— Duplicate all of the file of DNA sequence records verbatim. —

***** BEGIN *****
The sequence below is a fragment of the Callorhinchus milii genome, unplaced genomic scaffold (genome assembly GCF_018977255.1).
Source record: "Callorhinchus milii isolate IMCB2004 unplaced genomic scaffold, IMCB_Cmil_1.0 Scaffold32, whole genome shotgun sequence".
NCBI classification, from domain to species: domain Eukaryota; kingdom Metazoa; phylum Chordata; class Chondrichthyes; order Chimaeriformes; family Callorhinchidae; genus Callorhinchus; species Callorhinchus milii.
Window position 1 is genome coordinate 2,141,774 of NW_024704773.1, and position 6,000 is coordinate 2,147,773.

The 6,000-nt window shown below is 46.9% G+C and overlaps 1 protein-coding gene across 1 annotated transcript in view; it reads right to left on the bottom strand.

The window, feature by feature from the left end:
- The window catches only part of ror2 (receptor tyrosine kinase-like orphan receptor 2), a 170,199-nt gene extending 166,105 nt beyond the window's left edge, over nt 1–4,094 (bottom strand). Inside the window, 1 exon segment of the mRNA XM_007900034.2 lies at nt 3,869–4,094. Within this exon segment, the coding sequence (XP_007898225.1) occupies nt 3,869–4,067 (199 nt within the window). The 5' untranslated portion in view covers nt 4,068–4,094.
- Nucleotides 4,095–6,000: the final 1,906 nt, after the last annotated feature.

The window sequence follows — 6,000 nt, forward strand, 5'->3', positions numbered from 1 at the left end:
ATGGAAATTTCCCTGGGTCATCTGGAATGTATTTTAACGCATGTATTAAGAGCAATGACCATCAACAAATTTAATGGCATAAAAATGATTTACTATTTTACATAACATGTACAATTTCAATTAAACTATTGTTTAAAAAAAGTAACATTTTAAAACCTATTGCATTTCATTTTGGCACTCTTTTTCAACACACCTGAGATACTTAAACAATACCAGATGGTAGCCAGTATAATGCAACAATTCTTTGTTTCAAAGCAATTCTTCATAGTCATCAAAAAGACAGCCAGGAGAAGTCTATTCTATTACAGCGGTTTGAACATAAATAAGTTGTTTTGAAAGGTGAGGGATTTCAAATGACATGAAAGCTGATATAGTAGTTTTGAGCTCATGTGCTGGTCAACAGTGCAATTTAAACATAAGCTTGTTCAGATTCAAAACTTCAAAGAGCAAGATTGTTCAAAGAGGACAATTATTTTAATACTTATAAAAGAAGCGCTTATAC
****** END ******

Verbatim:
The sequence below is a fragment of the Callorhinchus milii genome, unplaced genomic scaffold (genome assembly GCF_018977255.1).
Source record: "Callorhinchus milii isolate IMCB2004 unplaced genomic scaffold, IMCB_Cmil_1.0 Scaffold32, whole genome shotgun sequence".
NCBI classification, from domain to species: domain Eukaryota; kingdom Metazoa; phylum Chordata; class Chondrichthyes; order Chimaeriformes; family Callorhinchidae; genus Callorhinchus; species Callorhinchus milii.
Window position 1 is genome coordinate 2,141,774 of NW_024704773.1, and position 6,000 is coordinate 2,147,773.

The 6,000-nt window shown below is 46.9% G+C and overlaps 1 protein-coding gene across 1 annotated transcript in view; it reads right to left on the bottom strand.

The window, feature by feature from the left end:
- The window catches only part of ror2 (receptor tyrosine kinase-like orphan receptor 2), a 170,199-nt gene extending 166,105 nt beyond the window's left edge, over nt 1–4,094 (bottom strand). Inside the window, 1 exon segment of the mRNA XM_007900034.2 lies at nt 3,869–4,094. Within this exon segment, the coding sequence (XP_007898225.1) occupies nt 3,869–4,067 (199 nt within the window). The 5' untranslated portion in view covers nt 4,068–4,094.
- Nucleotides 4,095–6,000: the final 1,906 nt, after the last annotated feature.

The window sequence follows — 6,000 nt, forward strand, 5'->3', positions numbered from 1 at the left end:
ATGGAAATTTCCCTGGGTCATCTGGAATGTATTTTAACGCATGTATTAAGAGCAATGACCATCAACAAATTTAATGGCATAAAAATGATTTACTATTTTACATAACATGTACAATTTCAATTAAACTATTGTTTAAAAAAAGTAACATTTTAAAACCTATTGCATTTCATTTTGGCACTCTTTTTCAACACACCTGAGATACTTAAACAATACCAGATGGTAGCCAGTATAATGCAACAATTCTTTGTTTCAAAGCAATTCTTCATAGTCATCAAAAAGACAGCCAGGAGAAGTCTATTCTATTACAGCGGTTTGAACATAAATAAGTTGTTTTGAAAGGTGAGGGATTTCAAATGACATGAAAGCTGATATAGTAGTTTTGAGCTCATGTGCTGGTCAACAGTGCAATTTAAACATAAGCTTGTTCAGATTCAAAACTTCAAAGAGCAAGATTGTTCAAAGAGGACAATTATTTTAATACTTATAAAAGAAGCGCTTATAC